By Tina Whobrey
When my husband and I first started dating, we spent holidays with our respective families, as most new couples do. His family was in Central Illinois and mine was near Chicago, so even after dating for a year or more, we weren’t doing both in one day. As a chef, Adam had to work throughout the holiday season – including weekends, holiday-eves, and even many holidays. For some reason, however, New Years’ Day was a day off for him. And so began our very special winter holiday tradition.
New Year’s Day was our personal celebration day…just us and a whole lot of celebrating. Adam and I started this out as “our Christmas”; where we would eat all day, play games, watch movies, and exchange our gifts with each other. (This also proved to be wonderful in the gift-buying part of the season…procrastination AND sales all in one shot!) But, it truly lifted much of the pressure people tend to feel about how to balance all the family gatherings during the holidays. There often seems to be either too much traveling or too much sacrifice. In a time when there is too much focus on how much we do, I feel it is necessary to be reminded that instead of asking too much of ourselves, we step back and remain focused,too…on what really matters.
So, after adding a little one to our love, we have extended our mini-dating-tradition into our family winter holiday tradition. New Year’s Day is our big day. The Winter Solstice and Yule often fall on work days. Christmas is chalk full of already-assumed commitments. New Year’s Eve is…well, I don’t even know what New Year’s Eve is anymore. (It is a time that reminds me I am still a “new mom” even though my son is 2.) New Year’s day is ours. We reserve a special gift for everyone to open and stay in our jammies all day. There are movies and games ready to go any time we wish, and there is food available even if we don’t wish. I am not allowed to do any sort of house organizing, which is something I love to do on days off, and my husband can only use the technology that is included in our family activities. We eat on the couch or living room floor, and chocolate covered peanuts are a side dish for every meal – breakfast, snack, lunch, snack, dinner, dessert, and snack! Coffee, hot chocolate, or champagne is poured throughout the day, and the little guy gets special juice and fancy cups. We are together without reservation or distraction. We commit to our family – to us as we are.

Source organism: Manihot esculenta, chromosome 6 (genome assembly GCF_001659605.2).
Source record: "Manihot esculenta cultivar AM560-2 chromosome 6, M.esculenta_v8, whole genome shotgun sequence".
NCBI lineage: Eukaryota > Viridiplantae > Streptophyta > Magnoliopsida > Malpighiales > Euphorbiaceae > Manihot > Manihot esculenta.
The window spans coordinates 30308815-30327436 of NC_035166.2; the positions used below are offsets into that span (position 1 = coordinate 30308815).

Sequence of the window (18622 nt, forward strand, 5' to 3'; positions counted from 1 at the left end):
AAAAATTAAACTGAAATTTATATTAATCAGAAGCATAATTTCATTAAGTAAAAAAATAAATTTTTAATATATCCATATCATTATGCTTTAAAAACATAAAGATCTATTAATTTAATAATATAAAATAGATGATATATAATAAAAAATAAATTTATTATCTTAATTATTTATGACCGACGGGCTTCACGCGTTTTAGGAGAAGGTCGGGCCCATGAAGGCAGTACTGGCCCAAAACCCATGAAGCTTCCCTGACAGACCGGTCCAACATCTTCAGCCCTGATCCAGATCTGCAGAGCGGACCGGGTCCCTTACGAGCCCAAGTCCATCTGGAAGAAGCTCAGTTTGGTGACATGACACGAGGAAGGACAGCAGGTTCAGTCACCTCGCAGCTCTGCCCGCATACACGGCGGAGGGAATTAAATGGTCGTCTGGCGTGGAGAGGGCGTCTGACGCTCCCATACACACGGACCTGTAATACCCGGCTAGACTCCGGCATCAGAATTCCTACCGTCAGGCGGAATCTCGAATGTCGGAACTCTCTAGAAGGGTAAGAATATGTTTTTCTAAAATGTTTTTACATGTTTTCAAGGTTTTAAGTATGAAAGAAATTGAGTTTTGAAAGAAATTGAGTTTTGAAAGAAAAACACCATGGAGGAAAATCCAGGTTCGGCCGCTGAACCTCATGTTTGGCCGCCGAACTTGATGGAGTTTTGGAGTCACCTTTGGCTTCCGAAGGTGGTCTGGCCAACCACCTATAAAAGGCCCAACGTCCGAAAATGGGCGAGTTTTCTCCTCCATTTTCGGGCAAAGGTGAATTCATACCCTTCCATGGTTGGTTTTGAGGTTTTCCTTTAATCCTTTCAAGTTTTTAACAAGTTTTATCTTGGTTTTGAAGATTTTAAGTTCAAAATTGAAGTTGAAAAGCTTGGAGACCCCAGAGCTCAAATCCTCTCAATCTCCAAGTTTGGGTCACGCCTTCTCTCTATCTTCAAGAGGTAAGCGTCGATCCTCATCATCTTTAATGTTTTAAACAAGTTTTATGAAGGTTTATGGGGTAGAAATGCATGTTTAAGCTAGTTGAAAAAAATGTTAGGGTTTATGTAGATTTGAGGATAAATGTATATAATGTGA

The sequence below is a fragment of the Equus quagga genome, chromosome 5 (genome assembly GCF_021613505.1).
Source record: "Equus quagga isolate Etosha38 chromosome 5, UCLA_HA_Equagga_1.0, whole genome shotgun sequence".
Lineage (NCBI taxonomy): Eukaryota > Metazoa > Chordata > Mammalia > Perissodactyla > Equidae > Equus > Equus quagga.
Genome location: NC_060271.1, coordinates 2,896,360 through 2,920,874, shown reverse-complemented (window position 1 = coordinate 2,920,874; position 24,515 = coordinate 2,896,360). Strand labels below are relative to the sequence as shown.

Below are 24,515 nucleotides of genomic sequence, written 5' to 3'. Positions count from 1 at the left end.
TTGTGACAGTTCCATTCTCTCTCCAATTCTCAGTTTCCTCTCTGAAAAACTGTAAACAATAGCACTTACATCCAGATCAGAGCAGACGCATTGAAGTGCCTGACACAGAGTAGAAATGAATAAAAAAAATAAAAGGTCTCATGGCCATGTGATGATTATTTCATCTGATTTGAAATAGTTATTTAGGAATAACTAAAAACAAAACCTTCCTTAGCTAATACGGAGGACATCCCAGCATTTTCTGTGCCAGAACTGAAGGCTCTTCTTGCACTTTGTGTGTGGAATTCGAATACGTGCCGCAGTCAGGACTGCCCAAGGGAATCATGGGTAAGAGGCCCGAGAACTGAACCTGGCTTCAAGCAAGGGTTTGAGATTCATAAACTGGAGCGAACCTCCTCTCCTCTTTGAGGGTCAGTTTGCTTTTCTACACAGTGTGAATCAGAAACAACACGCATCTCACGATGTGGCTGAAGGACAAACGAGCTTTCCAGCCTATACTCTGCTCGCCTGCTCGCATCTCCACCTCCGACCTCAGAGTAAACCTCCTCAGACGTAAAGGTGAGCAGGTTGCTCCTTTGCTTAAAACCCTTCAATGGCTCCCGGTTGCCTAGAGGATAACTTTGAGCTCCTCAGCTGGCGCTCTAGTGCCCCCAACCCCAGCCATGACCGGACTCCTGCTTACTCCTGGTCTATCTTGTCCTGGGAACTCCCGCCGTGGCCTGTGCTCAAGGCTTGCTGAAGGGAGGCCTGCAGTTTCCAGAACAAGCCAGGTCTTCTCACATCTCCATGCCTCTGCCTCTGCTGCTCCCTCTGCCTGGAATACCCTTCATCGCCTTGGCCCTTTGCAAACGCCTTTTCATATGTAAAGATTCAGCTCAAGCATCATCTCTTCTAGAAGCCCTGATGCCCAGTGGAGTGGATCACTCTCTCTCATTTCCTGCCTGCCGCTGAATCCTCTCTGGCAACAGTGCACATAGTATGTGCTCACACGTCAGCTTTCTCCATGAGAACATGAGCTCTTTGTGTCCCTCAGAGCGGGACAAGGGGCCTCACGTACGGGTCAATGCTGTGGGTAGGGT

If you’ve read other articles I’ve written, you probably already know that cheese, meats, breads, and spreads are on our celebration menu. New Year’s Day calls for some additions such as cocktail weenies, spray cheese and chicken-in-a-biskit crackers, and cookies (I never said this was a healthy tradition). That is balanced out, however, with some fancy-type foods. We start our day with Smoked Salmon and Cream Cheese Crepes, which are rolled like sushi and plated just right. Lunch is usually skipped or rolled into the snacking; but dinner tends to be holiday-ish with a spiral ham, sauteed kale, and garlic-mashed potatoes. We blend the fancy holiday celebrating with the comfy family coziness.
Everybody wins. We get to see most of our family at some point throughout the season. Traditions that have been around since my husband and I were little remain intact. We aren’t rushing around to make it everywhere all in one day; and at the same time, we are able to protect our biggest priority…each other.
We hear of so many different family holiday traditions and each remind us of keeping our family and loved ones close and sacred. Regardless what is on the agenda, I feel it is crucial not to allow ourselves to get wrapped up in what we are taught is important to ‘do’. So, un-wrap your holiday season to discover the greatest gift of all.
What are your special family holiday traditions?
Tina Whobrey moved to Chambana with a friend in 2000. Since then she has attended Parkland, ISU, and finally the U of I, where she earned her Master’s Degree in Education. She taught middle school Social Studies for five years, married her favorite person in the world and moved to NY state. They decided C-U was “home” and moved back to have their son, who is now two.